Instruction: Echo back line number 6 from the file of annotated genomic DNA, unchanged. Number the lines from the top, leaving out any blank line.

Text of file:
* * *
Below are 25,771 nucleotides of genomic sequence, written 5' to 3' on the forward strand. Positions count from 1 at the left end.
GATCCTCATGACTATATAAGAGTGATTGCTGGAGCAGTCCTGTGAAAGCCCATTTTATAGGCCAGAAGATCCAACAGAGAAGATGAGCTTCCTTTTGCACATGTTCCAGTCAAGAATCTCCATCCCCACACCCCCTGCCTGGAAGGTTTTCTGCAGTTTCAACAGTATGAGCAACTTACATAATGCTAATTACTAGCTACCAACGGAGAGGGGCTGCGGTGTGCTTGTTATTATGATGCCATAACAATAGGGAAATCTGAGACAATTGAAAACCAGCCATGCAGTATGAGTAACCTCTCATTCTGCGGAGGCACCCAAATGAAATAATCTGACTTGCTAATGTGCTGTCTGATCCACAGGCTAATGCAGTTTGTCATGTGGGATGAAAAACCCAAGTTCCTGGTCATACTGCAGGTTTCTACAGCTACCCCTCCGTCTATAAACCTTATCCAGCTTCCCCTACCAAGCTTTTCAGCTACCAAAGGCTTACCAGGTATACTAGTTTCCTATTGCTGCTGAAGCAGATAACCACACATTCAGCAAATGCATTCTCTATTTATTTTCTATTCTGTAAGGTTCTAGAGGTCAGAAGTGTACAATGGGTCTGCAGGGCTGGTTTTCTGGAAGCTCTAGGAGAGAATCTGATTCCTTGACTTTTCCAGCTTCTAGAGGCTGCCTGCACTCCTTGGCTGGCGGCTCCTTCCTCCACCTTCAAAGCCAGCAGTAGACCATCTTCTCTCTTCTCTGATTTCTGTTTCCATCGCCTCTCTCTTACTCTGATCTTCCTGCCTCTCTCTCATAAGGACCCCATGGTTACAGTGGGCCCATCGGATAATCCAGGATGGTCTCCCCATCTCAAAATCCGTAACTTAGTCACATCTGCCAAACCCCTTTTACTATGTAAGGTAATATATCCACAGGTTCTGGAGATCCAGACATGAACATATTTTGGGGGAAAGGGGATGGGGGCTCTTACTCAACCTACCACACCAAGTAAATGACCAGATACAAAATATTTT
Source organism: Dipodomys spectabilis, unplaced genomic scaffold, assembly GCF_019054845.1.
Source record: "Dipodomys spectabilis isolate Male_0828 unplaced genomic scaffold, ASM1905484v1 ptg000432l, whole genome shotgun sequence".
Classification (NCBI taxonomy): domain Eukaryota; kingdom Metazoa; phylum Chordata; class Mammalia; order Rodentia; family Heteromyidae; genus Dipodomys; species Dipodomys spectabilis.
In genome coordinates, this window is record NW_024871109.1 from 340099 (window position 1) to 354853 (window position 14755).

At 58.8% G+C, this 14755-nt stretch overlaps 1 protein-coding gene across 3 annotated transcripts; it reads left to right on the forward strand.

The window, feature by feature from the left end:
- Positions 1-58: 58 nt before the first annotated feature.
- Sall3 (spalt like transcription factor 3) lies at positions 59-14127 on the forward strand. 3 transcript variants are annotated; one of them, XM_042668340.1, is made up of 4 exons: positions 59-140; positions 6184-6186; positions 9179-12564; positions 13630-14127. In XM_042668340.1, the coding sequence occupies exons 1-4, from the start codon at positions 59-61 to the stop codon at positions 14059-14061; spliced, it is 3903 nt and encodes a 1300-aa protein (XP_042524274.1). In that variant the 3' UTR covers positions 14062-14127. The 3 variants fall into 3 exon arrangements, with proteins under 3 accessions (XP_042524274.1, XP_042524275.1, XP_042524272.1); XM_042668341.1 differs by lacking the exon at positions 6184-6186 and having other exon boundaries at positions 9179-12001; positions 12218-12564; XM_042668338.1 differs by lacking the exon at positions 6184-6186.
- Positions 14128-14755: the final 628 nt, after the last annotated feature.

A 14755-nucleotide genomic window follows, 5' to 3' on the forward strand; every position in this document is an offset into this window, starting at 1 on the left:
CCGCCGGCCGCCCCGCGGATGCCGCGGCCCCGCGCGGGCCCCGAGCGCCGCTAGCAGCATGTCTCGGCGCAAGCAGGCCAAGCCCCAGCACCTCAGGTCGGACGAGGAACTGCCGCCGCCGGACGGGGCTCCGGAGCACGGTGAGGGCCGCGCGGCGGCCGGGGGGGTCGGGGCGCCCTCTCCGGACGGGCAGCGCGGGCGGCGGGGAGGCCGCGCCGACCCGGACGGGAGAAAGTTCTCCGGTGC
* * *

In genome coordinates, this window is record NW_024871109.1 from 340099 (window position 1) to 354853 (window position 14755).